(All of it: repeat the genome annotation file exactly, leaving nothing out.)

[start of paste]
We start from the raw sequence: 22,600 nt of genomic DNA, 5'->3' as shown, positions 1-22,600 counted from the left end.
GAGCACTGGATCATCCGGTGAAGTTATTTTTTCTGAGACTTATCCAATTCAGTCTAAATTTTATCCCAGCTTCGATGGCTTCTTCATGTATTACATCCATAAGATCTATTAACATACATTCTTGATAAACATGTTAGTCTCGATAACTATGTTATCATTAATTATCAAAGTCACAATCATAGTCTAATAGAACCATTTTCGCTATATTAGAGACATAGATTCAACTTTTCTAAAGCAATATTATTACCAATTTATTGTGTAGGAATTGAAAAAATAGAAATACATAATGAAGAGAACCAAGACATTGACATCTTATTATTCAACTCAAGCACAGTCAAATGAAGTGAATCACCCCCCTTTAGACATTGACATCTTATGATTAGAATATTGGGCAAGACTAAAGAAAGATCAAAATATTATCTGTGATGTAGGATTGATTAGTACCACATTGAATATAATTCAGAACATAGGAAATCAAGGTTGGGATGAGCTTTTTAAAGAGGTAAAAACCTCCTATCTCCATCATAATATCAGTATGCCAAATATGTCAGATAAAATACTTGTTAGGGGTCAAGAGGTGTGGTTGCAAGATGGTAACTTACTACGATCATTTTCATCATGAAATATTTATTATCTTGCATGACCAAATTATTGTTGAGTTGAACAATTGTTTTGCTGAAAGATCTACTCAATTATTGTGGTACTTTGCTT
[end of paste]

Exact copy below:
We start from the raw sequence: 22,600 nt of genomic DNA, 5'->3' as shown, positions 1-22,600 counted from the left end.
GAGCACTGGATCATCCGGTGAAGTTATTTTTTCTGAGACTTATCCAATTCAGTCTAAATTTTATCCCAGCTTCGATGGCTTCTTCATGTATTACATCCATAAGATCTATTAACATACATTCTTGATAAACATGTTAGTCTCGATAACTATGTTATCATTAATTATCAAAGTCACAATCATAGTCTAATAGAACCATTTTCGCTATATTAGAGACATAGATTCAACTTTTCTAAAGCAATATTATTACCAATTTATTGTGTAGGAATTGAAAAAATAGAAATACATAATGAAGAGAACCAAGACATTGACATCTTATTATTCAACTCAAGCACAGTCAAATGAAGTGAATCACCCCCCTTTAGACATTGACATCTTATGATTAGAATATTGGGCAAGACTAAAGAAAGATCAAAATATTATCTGTGATGTAGGATTGATTAGTACCACATTGAATATAATTCAGAACATAGGAAATCAAGGTTGGGATGAGCTTTTTAAAGAGGTAAAAACCTCCTATCTCCATCATAATATCAGTATGCCAAATATGTCAGATAAAATACTTGTTAGGGGTCAAGAGGTGTGGTTGCAAGATGGTAACTTACTACGATCATTTTCATCATGAAATATTTATTATCTTGCATGACCAAATTATTGTTGAGTTGAACAATTGTTTTGCTGAAAGATCTACTCAATTATTGTGGTACTTTGCTT